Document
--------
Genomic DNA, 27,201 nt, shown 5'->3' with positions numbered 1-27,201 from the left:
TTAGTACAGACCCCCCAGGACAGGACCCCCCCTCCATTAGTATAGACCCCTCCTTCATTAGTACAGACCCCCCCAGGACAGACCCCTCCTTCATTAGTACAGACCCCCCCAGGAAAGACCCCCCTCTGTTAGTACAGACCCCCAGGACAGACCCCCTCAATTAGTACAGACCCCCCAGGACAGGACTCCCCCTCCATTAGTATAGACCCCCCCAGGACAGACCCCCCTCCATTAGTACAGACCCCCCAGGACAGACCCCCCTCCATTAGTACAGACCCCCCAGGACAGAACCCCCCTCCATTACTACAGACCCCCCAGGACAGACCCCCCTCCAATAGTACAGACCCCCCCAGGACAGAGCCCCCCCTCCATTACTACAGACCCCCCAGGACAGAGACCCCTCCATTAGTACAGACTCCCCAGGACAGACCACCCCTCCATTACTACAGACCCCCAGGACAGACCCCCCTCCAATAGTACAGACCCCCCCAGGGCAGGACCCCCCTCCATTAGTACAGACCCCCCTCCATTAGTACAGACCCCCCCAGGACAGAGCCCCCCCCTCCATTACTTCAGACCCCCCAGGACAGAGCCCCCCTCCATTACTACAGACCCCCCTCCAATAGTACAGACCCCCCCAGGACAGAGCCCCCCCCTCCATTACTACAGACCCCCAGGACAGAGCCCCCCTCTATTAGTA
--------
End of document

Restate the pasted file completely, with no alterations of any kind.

Genomic DNA, 27,201 nt, shown 5'->3' with positions numbered 1-27,201 from the left:
TTAGTACAGACCCCCCAGGACAGGACCCCCCCTCCATTAGTATAGACCCCTCCTTCATTAGTACAGACCCCCCCAGGACAGACCCCTCCTTCATTAGTACAGACCCCCCCAGGAAAGACCCCCCTCTGTTAGTACAGACCCCCAGGACAGACCCCCTCAATTAGTACAGACCCCCCAGGACAGGACTCCCCCTCCATTAGTATAGACCCCCCCAGGACAGACCCCCCTCCATTAGTACAGACCCCCCAGGACAGACCCCCCTCCATTAGTACAGACCCCCCAGGACAGAACCCCCCTCCATTACTACAGACCCCCCAGGACAGACCCCCCTCCAATAGTACAGACCCCCCCAGGACAGAGCCCCCCCTCCATTACTACAGACCCCCCAGGACAGAGACCCCTCCATTAGTACAGACTCCCCAGGACAGACCACCCCTCCATTACTACAGACCCCCAGGACAGACCCCCCTCCAATAGTACAGACCCCCCCAGGGCAGGACCCCCCTCCATTAGTACAGACCCCCCTCCATTAGTACAGACCCCCCCAGGACAGAGCCCCCCCCTCCATTACTTCAGACCCCCCAGGACAGAGCCCCCCTCCATTACTACAGACCCCCCTCCAATAGTACAGACCCCCCCAGGACAGAGCCCCCCCCTCCATTACTACAGACCCCCAGGACAGAGCCCCCCTCTATTAGTA